Plenty of questions still need to be answered before Pullman and its businesses can chart out a plan to recover from the COVID-19 pandemic, city leaders said Tuesday.

City Councilor Brandon Chapman held an online town hall on Zoom Tuesday evening to talk about the future of the city and the business community.

Local sales tax will take a hit with non-essential businesses closed in the city, but Pullman Finance Director Mike Urban said the city won’t know how much revenue was lost in March for another month.

Councilor Dan Records said Pullman is working to pull back on non-essential expenses in order to save money. He said the city’s focus right now is preserving its essential services, such as police, fire and public works.

“If we have to make cuts to those services, I think our city starts to fall apart,” he said.

As struggling local businesses look to the city to provide some assistance during the recovery process, city leaders say there are state restrictions that limit how much support the city can offer.

For example, Records said he has heard people suggest Pullman Transit be used to deliver goods to people’s homes, especially those who may be unable or apprehensive about driving to local stores.

He is unsure where the funding for such a service would come from, or if it would be allowable under state rules. He said it might be inappropriate because it may cause the city to compete with businesses for this service.

Resident Karl Johanson said during the town hall there is precedent for such a delivery service. He said in the past, transit drivers were tasked with picking up prescriptions in Clarkston and delivering them to people in Pomeroy. Johanson said there was federal and state money available for this service.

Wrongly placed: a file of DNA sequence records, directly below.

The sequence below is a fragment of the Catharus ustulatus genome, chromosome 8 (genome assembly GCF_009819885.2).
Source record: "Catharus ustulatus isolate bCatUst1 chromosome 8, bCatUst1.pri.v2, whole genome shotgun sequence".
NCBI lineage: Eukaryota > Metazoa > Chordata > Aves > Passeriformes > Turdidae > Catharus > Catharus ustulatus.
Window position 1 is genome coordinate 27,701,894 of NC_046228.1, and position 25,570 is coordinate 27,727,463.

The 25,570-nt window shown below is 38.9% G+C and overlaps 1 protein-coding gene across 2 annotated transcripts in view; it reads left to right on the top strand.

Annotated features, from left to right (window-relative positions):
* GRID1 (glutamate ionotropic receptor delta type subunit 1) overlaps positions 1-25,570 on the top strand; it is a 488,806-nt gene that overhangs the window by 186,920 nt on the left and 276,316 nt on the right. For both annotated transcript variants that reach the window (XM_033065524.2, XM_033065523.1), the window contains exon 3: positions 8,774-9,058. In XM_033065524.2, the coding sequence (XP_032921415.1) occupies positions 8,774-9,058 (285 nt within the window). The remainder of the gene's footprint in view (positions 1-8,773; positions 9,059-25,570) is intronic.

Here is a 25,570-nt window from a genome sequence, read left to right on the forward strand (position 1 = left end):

Records also said he has heard people suggest businesses that eventually reopen should have thermometers on hand to do temperature checks of customers. He said there could be potential for the city to stock up on these thermometers in order to provide them to businesses.

Records said he is interested in hearing more feedback from the public about what businesses need moving forward.

Jonny Fisher, a local dentist, said during the town hall that Gov. Jay Inslee should not have shut businesses down in places like Pullman, which he says is a low-risk area for COVID-19. He said now would be an appropriate time for businesses to reopen since people understand the importance of washing hands and avoiding standing close to others.

Records warned the number of confirmed cases in Whitman County, currently at 15, likely does not accurately reflect how many actual cases there are.

“Without knowledge of how many asymptomatic carriers we have out there, it is a bit of a guessing game,” Records said.

Pullman is planning to hold a city council meeting online April 28. Chapman, at the end of Tuesday’s town hall, urged everyone to help each other during this unprecedented time.

“We will rise again, and we’re going to be more Pullman proud than ever,” he said.

Anthony Kuipers can be reached at akuipers@dnews.com.

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